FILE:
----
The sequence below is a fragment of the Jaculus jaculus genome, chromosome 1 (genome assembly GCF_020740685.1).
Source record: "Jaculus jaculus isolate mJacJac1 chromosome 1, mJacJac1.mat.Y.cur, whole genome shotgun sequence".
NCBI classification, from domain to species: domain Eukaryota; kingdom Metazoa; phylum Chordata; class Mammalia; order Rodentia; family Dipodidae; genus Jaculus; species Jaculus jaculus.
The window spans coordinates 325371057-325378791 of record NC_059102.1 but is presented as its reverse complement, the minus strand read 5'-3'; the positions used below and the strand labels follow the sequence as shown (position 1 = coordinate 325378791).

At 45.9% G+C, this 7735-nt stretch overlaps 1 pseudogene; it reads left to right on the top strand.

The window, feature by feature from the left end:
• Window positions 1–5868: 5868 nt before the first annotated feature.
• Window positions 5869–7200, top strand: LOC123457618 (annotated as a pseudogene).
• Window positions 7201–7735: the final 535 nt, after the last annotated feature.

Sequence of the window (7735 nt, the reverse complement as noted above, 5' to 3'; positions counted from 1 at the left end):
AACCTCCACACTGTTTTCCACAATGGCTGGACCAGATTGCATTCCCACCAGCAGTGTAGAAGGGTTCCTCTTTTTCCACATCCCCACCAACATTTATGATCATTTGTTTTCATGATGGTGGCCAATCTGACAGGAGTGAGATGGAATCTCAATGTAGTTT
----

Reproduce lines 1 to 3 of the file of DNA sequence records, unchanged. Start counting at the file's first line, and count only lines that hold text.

The sequence below is a fragment of the Jaculus jaculus genome, chromosome 1 (genome assembly GCF_020740685.1).
Source record: "Jaculus jaculus isolate mJacJac1 chromosome 1, mJacJac1.mat.Y.cur, whole genome shotgun sequence".
NCBI classification, from domain to species: domain Eukaryota; kingdom Metazoa; phylum Chordata; class Mammalia; order Rodentia; family Dipodidae; genus Jaculus; species Jaculus jaculus.